Controlling a quadcopter with hand gestures Typical uses of augmented reality devices involve inserting and manipulating digital content in the physical world. I wanted to go one step further and use an augmented reality device to manipulate a physical object. A quadcopter seemed like a natural choice, given my interest in the FPV hobby. This project uses two devices: a Microsoft HoloLens, and a Crazyflie 2.0 Nano Quadcopter. The Jumper Wire

Is it time for open processors? The disclosure of the Meltdown and Spectre vulnerabilities has brought a new level of attention to the security bugs that can lurk at the hardware level. Massive amounts of work have gone into improving the (still poor) security of our software, but all of that is in vain if the hardware gives away the game. The CPUs that we run in our systems are highly proprietary and have been shown to contain unpleasant surprises (the Intel management engine, for example). LWN.net

TOMU: A microcontroller for your USB port Looking for a ultra tiny development board? Tomu is an ARM Cortex M0+ device that fits inside your USB port. We’ve seen these in person, and they’re tiny. There’s a few commercial devices in this form factor on the market. For example, the Yubikey Nano emulates a keyboard to provide codes for two-factor authentication. The Yubikey’s tiny hardware does this job well, but the closed-source device isn’t something you can modify. Hackaday

Some basic rules for securing your IoT stuff Most readers here have likely heard or read various prognostications about the impending doom from the proliferation of poorly-secured “Internet of Things” or IoT devices. Loosely defined as any gadget or gizmo that connects to the Internet but which most consumers probably wouldn’t begin to know how to secure, IoT encompasses everything from security cameras, routers and digital video recorders to printers, wearable devices and “smart” lightbulbs. Krebs on Security

Making WebAssembly even faster: Firefox’s new streaming and tiering compiler People call WebAssembly a game changer because it makes it possible to run code on the web faster. Some of these speedups are already present, and some are yet to come. One of these speedups is streaming compilation, where the browser compiles the code while the code is still being downloaded. Mozilla

Skygofree: Following in the footsteps of HackingTeam At the beginning of October 2017, we discovered new Android spyware with several features previously unseen in the wild. In the course of further research, we found a number of related samples that point to a long-term development process. We believe the initial versions of this malware were created at least three years ago – at the end of 2014. Securelist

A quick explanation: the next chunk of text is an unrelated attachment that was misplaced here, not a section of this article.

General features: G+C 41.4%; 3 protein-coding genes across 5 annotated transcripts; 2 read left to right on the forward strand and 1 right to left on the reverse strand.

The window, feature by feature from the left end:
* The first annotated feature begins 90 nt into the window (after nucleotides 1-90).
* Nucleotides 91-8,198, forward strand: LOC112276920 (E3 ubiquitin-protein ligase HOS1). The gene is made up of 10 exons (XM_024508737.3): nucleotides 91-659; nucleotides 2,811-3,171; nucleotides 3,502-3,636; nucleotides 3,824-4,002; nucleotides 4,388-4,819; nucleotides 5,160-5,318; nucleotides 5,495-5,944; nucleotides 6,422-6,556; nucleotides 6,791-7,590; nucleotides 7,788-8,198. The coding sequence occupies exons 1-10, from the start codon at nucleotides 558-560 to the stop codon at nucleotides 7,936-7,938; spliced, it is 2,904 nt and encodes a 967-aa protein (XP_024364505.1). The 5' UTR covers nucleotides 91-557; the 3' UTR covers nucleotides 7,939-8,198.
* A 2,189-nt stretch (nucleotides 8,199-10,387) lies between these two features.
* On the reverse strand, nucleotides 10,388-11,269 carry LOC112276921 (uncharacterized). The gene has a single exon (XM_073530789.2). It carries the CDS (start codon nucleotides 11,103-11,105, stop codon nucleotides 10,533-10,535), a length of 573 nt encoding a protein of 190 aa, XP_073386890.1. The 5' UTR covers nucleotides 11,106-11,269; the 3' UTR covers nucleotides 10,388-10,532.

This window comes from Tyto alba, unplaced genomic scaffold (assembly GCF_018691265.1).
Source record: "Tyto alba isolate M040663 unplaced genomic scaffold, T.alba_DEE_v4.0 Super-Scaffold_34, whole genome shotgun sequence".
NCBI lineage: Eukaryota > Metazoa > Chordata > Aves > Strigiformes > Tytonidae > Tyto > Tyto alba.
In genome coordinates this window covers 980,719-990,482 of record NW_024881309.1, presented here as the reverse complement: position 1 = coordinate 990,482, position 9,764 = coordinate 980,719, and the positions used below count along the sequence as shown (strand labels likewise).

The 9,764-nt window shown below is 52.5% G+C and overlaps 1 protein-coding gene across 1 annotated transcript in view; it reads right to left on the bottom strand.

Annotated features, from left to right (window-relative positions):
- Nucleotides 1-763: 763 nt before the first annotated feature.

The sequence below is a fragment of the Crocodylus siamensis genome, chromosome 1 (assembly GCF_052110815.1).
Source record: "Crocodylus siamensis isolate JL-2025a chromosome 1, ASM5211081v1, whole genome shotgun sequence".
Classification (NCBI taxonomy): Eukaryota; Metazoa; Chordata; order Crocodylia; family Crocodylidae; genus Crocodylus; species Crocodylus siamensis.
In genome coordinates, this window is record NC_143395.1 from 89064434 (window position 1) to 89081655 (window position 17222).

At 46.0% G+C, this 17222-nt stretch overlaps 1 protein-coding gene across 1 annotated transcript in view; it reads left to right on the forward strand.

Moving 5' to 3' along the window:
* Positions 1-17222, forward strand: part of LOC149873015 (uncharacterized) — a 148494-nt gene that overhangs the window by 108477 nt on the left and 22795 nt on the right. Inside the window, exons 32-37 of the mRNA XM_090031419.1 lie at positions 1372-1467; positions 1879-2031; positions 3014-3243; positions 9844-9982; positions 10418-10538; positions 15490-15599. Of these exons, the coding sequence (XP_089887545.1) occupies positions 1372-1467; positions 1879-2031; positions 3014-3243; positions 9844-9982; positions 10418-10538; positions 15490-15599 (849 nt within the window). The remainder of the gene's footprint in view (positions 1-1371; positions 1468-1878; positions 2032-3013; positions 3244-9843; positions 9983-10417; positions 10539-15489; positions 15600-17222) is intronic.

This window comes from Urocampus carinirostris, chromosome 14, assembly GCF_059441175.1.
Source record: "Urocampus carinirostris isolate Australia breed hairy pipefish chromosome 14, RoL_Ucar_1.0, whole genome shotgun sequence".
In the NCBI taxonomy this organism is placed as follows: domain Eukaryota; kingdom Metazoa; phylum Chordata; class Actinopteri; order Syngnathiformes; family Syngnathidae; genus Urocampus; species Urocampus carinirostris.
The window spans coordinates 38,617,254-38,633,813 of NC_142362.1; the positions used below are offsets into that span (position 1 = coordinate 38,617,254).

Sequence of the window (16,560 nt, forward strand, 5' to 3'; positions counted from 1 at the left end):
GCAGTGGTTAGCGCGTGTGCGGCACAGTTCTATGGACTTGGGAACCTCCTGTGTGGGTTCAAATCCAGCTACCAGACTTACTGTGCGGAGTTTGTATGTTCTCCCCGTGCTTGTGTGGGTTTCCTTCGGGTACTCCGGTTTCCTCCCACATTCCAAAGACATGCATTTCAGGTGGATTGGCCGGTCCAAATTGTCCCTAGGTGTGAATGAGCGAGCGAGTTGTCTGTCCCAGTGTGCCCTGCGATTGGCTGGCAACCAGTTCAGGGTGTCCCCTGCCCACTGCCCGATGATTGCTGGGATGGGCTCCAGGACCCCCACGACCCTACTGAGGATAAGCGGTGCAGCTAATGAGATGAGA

Programmable droplets MIT researchers have developed hardware that uses electric fields to move droplets of chemical or biological solutions around a surface, mixing them in ways that could be used to test thousands of reactions in parallel. The researchers view their system as an alternative to the microfluidic devices now commonly used in biological research, in which biological solutions are pumped through microscopic channels connected by mechanical valves. MIT

Remote-controlled DNA nanorobots could lead to the first nanorobotic production factory By powering a self-assembling DNA nanorobotic arm with electric fields, German scientists have achieved precise nanoscale movement that is at least five orders of magnitude (hundreds of thousands times) faster than previously reported DNA-driven robotic systems, they suggest today (Jan. 19) in the journal Science. Kurzweil AI

Designing customizable self-folding swarm robots Robot swarms generally come in two flavors. You’ve got your homogenous swarms, made up of tens or hundreds or sometimes thousands of identical robots. You’ve also got your heterogenous swarms, made up of a handful (or possibly a few tens) of robots that aren’t all identical, and may in fact be significantly different. IEEE Spectrum

Improvising an EPROM programmer For a project (revitalizing a large 80’s liquid crystal display) I needed to program an EPROM. The EPROm should contain a character font that goes into the LCD so it can show characters. The EPROM required was a 2764, this is a 64 kilobit (8kiB) eraseable programmable read only memory, which is eraseable by ultraviolet light. Charles Ouweland

Reverse engineering FPGAs In this talk I describe the basic makeup of FPGAs and how I reverse engineered the Xilinx 7 Series and Lattice iCE40 Series together with the implications. Media.ccc.de